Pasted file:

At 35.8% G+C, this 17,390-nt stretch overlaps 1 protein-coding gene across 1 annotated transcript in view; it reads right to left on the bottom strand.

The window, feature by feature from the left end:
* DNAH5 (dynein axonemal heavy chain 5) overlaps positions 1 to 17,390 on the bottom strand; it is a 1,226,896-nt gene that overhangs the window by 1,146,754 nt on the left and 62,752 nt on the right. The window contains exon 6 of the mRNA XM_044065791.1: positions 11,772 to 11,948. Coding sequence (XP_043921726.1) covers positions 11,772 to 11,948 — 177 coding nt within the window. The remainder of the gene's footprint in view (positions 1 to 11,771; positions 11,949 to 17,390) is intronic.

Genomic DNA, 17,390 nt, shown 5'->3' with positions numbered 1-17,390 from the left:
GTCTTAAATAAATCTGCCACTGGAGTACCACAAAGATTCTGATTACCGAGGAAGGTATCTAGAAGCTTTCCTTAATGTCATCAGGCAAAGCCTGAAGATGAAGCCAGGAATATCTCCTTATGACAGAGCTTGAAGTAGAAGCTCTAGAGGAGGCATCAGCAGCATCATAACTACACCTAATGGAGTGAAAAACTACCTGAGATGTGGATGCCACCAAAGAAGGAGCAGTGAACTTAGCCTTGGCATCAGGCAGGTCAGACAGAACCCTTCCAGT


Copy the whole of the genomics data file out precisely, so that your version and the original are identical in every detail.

At 35.8% G+C, this 17,390-nt stretch overlaps 1 protein-coding gene across 1 annotated transcript in view; it reads right to left on the bottom strand.

The window, feature by feature from the left end:
* DNAH5 (dynein axonemal heavy chain 5) overlaps positions 1 to 17,390 on the bottom strand; it is a 1,226,896-nt gene that overhangs the window by 1,146,754 nt on the left and 62,752 nt on the right. The window contains exon 6 of the mRNA XM_044065791.1: positions 11,772 to 11,948. Coding sequence (XP_043921726.1) covers positions 11,772 to 11,948 — 177 coding nt within the window. The remainder of the gene's footprint in view (positions 1 to 11,771; positions 11,949 to 17,390) is intronic.

Genomic DNA, 17,390 nt, shown 5'->3' with positions numbered 1-17,390 from the left:
GTCTTAAATAAATCTGCCACTGGAGTACCACAAAGATTCTGATTACCGAGGAAGGTATCTAGAAGCTTTCCTTAATGTCATCAGGCAAAGCCTGAAGATGAAGCCAGGAATATCTCCTTATGACAGAGCTTGAAGTAGAAGCTCTAGAGGAGGCATCAGCAGCATCATAACTACACCTAATGGAGTGAAAAACTACCTGAGATGTGGATGCCACCAAAGAAGGAGCAGTGAACTTAGCCTTGGCATCAGGCAGGTCAGACAGAACCCTTCCAGT